The Spanish speaker who devotes a few hours to reading the Cervantes Institute’s 2016 Report cannot fail to be filled with enthusiasm. The growth in the use of the Spanish language which has been reported in recent years has continued and the projections towards 2050 indicate that our language will continue to expand. At the moment 472 million people have it as their mother tongue. However, if we want to look at the broader picture then to this figure we must add the 55 million who speak Spanish as a second language: those who have learned it from their partners, acquired it in homes where more than one language is spoken or learned it for professional reasons.
Two principal conclusions can be drawn from these figures: after Mandarin, which predominates in China, Spanish is the second mother tongue of the world and is also the second most widely spoken language when all other users are added to its total number of speakers. It is also the fastest growing language in terms of native speakers as population growth rates are higher in Latin America than in China and in the traditional English speaking nations. Another factor that should be taken into account is that 21 million people are studying Spanish in 106 countries. And even more growth in the number of Spanish speakers can be expected; on the basis of current demographic trends it’s expected that 7.8% of the world’s population will speak our language by 2050. It’s not for nothing that the Instituto Cervantes speaks of “Spanish: A Living Language”.
For those of us who are not specialists, the report is full of interesting findings. One of them is the wide distribution of Spanish speakers across the world. Here in the United States, there are over 42 million of us, a fact which confirms the political, economic, social and cultural relevance of Latinos in this country, which, more often than not, has welcomed us with openness and generosity. Apart from Spain, in the European Union there are 1,400,000 Spanish speakers; 130,000 in Israel; 124,000 in Switzerland; 108,000 in Japan and 175,000 in Algeria. As well as that there are 165,000 in that small republic of Belize, of which we hear so little in spite of it being one of the nations of our continent. And a final surprise: the data on Equatorial Guinea indicates that 800,000 people, about two thirds of the population, communicate in the language of Cervantes.
Chapter 2 of the report deals with a subject of great interest, Spanish as an economic asset. Spanish speakers in North America, that is to say those living in the United States, Mexico and Canada, make up 78% of the region’s purchasing power. And let’s not forget that Mexico has the largest population in Latin America with more than 122 million people, far ahead of Colombia with 46 million. Finally, it’s worth noting that Spanish speaking countries account for 6.4% of global GDP.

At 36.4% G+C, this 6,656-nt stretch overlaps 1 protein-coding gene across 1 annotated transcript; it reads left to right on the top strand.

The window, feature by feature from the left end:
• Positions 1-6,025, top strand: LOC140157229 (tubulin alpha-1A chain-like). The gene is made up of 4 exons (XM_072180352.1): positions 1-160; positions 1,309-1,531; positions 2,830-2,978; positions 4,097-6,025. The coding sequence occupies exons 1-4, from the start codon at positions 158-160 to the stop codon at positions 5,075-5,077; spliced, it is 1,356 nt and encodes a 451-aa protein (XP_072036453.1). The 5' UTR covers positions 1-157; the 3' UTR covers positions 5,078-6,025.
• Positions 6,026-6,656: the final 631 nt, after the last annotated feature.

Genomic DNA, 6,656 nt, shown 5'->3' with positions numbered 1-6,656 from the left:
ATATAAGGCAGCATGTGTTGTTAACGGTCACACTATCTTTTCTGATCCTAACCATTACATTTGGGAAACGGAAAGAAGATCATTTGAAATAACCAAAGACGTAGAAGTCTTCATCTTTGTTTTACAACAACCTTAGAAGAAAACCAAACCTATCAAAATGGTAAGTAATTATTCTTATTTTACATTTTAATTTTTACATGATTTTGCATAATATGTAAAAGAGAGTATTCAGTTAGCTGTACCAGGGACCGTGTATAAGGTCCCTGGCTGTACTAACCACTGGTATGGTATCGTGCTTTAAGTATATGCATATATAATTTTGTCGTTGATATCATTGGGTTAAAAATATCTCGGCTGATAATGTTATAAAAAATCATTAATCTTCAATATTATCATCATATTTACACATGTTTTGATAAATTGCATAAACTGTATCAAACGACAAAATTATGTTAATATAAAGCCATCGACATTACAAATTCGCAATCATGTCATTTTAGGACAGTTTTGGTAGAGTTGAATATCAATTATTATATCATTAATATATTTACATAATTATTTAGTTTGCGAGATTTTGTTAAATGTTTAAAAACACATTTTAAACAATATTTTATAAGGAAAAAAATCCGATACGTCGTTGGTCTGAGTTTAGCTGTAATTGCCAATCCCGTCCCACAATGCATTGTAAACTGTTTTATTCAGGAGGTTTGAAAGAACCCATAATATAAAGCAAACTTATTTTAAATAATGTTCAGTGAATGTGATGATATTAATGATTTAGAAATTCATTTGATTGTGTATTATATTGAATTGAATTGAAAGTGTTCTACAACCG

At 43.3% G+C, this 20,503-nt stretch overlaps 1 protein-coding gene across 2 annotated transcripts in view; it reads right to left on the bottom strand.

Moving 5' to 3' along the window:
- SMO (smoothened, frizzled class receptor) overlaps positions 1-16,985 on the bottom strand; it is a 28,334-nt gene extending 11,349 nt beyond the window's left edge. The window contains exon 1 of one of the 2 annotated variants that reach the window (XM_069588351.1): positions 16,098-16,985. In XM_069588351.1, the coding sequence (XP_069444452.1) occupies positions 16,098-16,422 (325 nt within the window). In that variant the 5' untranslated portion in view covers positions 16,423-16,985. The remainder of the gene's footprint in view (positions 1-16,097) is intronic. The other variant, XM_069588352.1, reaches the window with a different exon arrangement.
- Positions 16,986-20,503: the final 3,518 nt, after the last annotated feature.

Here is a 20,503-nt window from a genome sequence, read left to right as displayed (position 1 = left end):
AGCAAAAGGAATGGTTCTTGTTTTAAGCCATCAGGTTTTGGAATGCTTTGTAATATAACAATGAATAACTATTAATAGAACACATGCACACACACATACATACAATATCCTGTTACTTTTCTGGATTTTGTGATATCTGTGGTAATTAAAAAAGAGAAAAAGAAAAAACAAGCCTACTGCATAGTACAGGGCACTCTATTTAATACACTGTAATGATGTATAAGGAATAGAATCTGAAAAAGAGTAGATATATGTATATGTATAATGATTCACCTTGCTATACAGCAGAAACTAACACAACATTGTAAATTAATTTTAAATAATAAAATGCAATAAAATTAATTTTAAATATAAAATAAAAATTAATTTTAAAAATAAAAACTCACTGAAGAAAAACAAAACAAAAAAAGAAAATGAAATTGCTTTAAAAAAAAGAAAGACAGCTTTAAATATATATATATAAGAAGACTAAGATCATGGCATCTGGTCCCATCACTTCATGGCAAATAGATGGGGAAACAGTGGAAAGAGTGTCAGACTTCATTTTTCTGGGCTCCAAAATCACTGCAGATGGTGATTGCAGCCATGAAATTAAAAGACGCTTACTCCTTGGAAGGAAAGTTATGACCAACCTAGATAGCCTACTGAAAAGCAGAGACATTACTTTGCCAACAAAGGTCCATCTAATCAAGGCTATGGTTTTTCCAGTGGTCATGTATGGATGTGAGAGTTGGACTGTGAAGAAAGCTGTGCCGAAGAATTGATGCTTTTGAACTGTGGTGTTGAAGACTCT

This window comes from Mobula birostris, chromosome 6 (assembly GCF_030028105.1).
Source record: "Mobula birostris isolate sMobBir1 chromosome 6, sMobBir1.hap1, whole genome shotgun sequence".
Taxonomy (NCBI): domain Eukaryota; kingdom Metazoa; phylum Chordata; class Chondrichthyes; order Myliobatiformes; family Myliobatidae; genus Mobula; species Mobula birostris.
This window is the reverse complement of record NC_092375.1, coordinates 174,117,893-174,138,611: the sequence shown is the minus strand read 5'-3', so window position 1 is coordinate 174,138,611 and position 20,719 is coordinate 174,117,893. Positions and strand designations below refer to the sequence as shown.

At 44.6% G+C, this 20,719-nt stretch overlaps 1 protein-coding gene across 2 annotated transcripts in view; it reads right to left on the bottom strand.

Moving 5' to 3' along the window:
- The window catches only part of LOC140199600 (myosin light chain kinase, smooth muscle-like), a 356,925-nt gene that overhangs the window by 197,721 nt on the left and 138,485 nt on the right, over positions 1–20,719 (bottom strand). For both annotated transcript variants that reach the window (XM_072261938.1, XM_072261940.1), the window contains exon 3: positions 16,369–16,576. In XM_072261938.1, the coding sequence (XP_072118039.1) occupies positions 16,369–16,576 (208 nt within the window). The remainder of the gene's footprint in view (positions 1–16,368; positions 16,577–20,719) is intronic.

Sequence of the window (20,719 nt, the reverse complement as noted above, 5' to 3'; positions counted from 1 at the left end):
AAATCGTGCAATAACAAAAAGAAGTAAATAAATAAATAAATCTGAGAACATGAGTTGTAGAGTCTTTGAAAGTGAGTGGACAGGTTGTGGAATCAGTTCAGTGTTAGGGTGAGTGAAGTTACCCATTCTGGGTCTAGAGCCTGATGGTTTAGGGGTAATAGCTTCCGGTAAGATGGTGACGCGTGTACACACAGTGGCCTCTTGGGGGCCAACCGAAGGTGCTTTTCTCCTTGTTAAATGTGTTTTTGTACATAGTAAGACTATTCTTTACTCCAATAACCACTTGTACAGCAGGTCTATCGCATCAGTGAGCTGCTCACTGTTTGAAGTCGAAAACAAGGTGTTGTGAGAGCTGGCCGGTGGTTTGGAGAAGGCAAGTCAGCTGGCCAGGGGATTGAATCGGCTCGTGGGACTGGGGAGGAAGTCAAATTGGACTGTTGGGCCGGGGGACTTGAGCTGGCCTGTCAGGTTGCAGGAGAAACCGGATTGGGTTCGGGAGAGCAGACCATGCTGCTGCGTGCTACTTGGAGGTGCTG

All this explains why Spanish is already considered a “market language”. Just the economic activity generated by the teaching of Spanish across the world, involving infrastructure, teachers, books and educational materials, software and more, generated 900 million USD worth of economic activity in 2015. When the available data on languages and internet use is considered, the importance of Spanish can be clearly seen: 7.9% of the world’s users communicate in our language and in the two main global social networks, Facebook and Twitter, Spanish ranks second in usage statistics.
From a very early age, in my native Venezuela, as a result of family advice and personal decision, I made learning English a priority and in due course became fully bilingual, and thus also bicultural, since the command of a language submerges us in the culture from which it emanates. English was and still is the language of business, commerce and the global economy and from there it made the leap to displace French as the language of international diplomacy. This predominance of English is a fact. However, when we consider the previously mentioned statistics regarding the number of Spanish speakers in the United States, it’s evident that the argument in favour of public education in the United States being bilingual with Spanish being prioritized as the second language is based on solid foundations in demographic, linguistic, economic and social realities. Suffice it to consider the state of things in the world to realise that Spanish is, above all, a language the vast majority of whose speakers are committed to dialogue, peace, work and economic growth.
Leopoldo Martínez tweets at @lecumberry